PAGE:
Once the country’s second largest political party, the Islamic Renaissance Party of Tajikistan (IRPT) that Kabiri heads was banned in 2015 and labeled an extremist group by the Tajik government. In 2018, INTERPOL cancelled the Red Notice for Kabiri, recognizing the political motivations behind it.

INTERPOL’s constitution provides sound protections for vulnerable exiles, but in practice continued violations of the organization’s rules indicate that its internal oversight process is incapable of preventing the circulation of unjust Red Notices. When individuals are aware they are the subjects of an INTERPOL communication, a lack of transparency and due process at INTERPOL makes it extremely difficult for already vulnerable exiles defend themselves.

Yuriy Nemets, managing member of NEMETS law firm, told The Diplomat that, “Because INTERPOL does not have the power to give an individual access to the information about her or him in the database without the requesting government’s consent, it is often impossible for individuals to successfully challenge abusive Red Notices and diffusions.”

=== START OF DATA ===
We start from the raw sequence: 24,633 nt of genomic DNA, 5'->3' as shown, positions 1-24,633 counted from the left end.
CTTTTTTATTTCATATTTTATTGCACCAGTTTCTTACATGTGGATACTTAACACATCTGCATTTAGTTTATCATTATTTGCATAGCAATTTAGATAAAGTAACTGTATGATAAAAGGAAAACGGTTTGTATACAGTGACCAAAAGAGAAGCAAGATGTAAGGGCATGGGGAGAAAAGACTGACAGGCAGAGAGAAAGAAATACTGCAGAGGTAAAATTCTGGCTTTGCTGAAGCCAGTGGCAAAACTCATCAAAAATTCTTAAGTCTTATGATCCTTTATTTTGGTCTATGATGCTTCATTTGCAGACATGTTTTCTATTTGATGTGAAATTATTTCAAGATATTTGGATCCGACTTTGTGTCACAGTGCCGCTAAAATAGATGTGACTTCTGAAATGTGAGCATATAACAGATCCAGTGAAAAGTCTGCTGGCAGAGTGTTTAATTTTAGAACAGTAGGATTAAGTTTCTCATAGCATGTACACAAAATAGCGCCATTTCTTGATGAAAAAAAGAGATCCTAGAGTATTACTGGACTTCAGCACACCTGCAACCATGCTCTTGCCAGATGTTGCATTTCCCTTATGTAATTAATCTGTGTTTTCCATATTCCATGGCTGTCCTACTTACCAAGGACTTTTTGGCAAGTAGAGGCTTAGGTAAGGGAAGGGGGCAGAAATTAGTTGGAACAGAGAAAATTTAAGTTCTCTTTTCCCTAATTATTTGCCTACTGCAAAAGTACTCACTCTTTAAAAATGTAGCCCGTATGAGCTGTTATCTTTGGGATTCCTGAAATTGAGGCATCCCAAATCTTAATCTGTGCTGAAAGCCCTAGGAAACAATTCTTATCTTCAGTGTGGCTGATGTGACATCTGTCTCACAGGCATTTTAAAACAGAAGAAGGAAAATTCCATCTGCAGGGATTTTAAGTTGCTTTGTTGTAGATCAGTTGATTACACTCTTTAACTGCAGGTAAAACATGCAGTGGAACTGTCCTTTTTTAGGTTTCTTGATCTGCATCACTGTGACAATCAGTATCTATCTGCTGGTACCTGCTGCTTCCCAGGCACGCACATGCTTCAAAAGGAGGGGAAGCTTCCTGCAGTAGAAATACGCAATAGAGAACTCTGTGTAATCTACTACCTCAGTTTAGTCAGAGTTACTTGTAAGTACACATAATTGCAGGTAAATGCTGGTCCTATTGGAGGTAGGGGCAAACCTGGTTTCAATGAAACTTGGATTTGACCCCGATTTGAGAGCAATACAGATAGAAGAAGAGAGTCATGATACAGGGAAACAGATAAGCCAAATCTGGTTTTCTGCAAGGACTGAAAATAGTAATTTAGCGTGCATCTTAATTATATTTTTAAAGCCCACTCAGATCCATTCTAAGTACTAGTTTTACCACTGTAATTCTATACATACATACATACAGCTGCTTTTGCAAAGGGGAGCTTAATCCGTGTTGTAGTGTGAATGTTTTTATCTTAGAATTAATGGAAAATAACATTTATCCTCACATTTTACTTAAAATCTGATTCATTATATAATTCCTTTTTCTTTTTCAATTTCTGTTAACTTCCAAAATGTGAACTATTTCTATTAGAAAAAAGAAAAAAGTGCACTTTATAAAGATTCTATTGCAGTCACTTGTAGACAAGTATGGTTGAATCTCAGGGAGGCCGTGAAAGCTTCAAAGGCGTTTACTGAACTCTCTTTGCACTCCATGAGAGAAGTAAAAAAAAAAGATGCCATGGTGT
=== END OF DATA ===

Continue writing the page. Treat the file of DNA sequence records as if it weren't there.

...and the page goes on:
Within Eurasia, the member states of the Shanghai Cooperation Organization (SCO) have institutionalized the ability to persecute dissidents abroad via the blacklist of individuals and organizations maintained by the SCO’s Regional Anti-Terrorism Structure (RATS).

At Thursday’s Helsinki Commission hearing, Alexander Cooley, director of Columbia University’s Harriman Institute, testified that although the list targets “extremism, terrorism, and separatism, in practice human rights organizations have noted that member regimes use the SCO blacklist to deny each other’s political exiles and regime opponents regional safe harbor and asylum.”